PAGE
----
An improved inverse-type Ca2+ indicator can detect putative neuronal inhibition in Caenorhabditis elegans by increasing signal intensity upon Ca2+ decrease

Sayuri Hara-Kuge, Tomonobu Nishihara, Tomoki Matsuda, Tomohiro Kitazono, Takayuki Teramoto, Takeharu Nagai, Takeshi Ishihara

Research output: Contribution to journalArticlepeer-review

6 Citations (Scopus)

Abstract

Sensory processing is regulated by the coordinated excitation and inhibition of neurons in neuronal circuits. The analysis of neuronal activities has greatly benefited from the recent development of genetically encoded Ca2+ indicators (GECIs). These molecules change their fluorescence intensities or colours in response to changing levels of Ca2+ and can, therefore, be used to sensitively monitor intracellular Ca2+ concentration, which enables the detection of neuronal excitation, including action potentials. These GECIs were developed to monitor increases in Ca2+ concentration; therefore, neuronal inhibition cannot be sensitively detected by these GECIs. To overcome this difficulty, we hypothesised that an inverse-type of GECI, whose fluorescence intensity increases as Ca2+ levels decrease, could sensitively monitor reducing intracellular Ca2+ concentrations. We, therefore, developed a Ca2+ indicator named inverse-pericam 2.0 (IP2.0) whose fluorescent intensity decreases 25-fold upon Ca2+ binding in vitro. Using IP2.0, we successfully detected putative neuronal inhibition by monitoring the decrease in intracellular Ca2+ concentration in AWCON and ASEL neurons in Caenorhabditis elegans. Therefore, IP2.0 is a useful tool for studying neuronal inhibition and for the detailed analysis of neuronal activities in vivo.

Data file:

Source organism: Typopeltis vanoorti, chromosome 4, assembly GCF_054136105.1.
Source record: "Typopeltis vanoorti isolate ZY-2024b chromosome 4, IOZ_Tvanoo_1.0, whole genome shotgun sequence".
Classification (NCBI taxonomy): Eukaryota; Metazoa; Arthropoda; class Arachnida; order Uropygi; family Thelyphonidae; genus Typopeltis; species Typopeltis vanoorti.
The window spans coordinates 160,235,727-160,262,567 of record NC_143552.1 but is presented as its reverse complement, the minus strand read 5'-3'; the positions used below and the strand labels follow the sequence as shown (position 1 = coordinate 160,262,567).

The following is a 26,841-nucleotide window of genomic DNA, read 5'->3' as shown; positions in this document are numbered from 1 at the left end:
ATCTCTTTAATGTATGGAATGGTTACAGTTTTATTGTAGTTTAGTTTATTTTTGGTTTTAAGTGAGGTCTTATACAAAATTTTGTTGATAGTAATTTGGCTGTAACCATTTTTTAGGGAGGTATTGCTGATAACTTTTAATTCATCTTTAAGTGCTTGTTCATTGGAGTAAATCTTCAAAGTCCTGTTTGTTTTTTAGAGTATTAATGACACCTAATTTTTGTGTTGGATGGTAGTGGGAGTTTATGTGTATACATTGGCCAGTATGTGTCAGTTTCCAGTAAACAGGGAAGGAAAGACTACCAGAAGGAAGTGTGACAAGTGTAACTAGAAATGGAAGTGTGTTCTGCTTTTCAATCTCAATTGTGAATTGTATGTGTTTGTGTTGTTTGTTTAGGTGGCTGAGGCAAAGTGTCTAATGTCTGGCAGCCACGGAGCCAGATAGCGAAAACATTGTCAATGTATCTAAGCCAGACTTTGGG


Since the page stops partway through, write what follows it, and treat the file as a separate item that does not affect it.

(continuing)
Original languageEnglish
Article numbere0194707
JournalPloS one
Volume13
Issue number4
DOIs
Publication statusPublished - Apr 2018

All Science Journal Classification (ASJC) codes

  • Biochemistry, Genetics and Molecular Biology(all)
  • Agricultural and Biological Sciences(all)
  • General

Fingerprint Dive into the research topics of 'An improved inverse-type Ca<sup>2+</sup> indicator can detect putative neuronal inhibition in Caenorhabditis elegans by increasing signal intensity upon Ca<sup>2+</sup> decrease'. Together they form a unique fingerprint.

Cite this